A house cat in Wyoming has been diagnosed with bubonic plague – and it’s not the first one. This is the third cat to have been infected with the disease within the past six months.
Don’t let the words “bubonic plague” cause you to panic. When most of us hear the words we think of the pandemic from the late middle ages that wiped out a third of human life in Europe. You might be surprised to hear that the bubonic plague never actually disappeared, but is still frequently found in wildlife on every continent except Antarctica. There are 7 cases of bubonic plague reported in humans each year, but a death rate of only 11%. Unlike the people of the middle ages, we have antibiotics that are effective in fighting off the disease before it causes too much damage.
The infected cat, named Kaycee, was often allowed to wander outdoors alone. Veterinarians believe that she must have come into contact with an animal that was carrying the bacteria that causes the disease. It’s another reason to keep your cat indoors.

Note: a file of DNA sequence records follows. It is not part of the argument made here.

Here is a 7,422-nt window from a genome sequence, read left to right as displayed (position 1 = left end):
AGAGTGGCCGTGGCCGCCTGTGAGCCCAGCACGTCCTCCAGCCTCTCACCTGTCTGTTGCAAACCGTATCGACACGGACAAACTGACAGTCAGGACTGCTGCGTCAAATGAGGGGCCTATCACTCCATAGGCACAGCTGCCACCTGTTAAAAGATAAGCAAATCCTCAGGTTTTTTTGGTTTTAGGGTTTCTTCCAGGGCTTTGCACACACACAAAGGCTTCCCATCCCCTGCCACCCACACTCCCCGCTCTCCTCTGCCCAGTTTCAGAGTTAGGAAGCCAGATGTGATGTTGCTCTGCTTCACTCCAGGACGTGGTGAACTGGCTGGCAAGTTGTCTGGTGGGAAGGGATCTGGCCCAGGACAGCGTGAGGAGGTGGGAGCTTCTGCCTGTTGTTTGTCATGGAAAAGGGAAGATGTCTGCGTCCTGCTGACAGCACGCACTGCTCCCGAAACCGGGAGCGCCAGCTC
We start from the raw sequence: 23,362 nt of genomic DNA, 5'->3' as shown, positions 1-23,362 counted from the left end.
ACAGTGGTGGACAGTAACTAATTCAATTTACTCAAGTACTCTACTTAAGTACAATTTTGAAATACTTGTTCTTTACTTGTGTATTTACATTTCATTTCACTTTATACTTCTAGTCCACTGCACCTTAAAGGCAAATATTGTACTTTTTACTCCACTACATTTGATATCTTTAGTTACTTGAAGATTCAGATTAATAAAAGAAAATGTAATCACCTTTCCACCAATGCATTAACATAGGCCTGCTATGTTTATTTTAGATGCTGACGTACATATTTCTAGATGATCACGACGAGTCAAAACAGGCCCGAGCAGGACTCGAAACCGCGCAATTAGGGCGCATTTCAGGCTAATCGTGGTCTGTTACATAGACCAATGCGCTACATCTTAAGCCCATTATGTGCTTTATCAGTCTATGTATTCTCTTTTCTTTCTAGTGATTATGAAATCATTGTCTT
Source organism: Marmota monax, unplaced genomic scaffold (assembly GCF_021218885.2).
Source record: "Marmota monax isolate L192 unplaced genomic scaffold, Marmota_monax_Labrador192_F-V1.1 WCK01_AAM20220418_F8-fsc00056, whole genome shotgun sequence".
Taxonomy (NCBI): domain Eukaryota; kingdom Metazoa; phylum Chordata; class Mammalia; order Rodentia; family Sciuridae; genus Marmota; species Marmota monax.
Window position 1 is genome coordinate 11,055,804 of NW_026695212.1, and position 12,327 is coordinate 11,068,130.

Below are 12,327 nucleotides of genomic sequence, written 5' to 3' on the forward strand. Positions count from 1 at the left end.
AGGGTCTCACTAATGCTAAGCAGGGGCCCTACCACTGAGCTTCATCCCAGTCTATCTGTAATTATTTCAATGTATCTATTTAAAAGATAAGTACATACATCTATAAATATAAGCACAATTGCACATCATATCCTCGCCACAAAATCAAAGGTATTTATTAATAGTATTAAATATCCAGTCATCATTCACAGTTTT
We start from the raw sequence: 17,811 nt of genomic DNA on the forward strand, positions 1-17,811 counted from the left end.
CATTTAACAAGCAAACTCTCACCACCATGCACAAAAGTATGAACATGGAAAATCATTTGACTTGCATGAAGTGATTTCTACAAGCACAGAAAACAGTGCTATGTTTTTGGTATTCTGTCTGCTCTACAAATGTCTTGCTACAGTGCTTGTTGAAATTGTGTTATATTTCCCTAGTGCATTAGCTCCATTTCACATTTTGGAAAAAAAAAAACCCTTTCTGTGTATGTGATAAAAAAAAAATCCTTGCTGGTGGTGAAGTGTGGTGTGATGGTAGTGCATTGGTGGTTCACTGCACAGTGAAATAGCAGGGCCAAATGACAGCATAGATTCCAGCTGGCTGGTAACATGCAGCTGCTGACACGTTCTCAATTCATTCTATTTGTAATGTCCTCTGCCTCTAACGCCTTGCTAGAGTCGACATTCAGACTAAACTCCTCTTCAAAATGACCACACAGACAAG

Cats infected with the plague may have swelling in their neck and face, fever, lethargy and diarrhea. If you see any of these symptoms in your cat, they should be taken immediately to the vet. Plague can be cured with antibiotics if caught quickly. Use caution if your cat is infected – the disease can be transmitted between pets and people, and the symptoms are similar in humans.
You can protect your cat by keeping him indoors, staying up to date on flea medication, and keeping your clothes and home free of fleas. Wild rodents, whether they’re dead or alive, should be avoided.
Learn more about the plague and keeping your family safe at CDC.gov.
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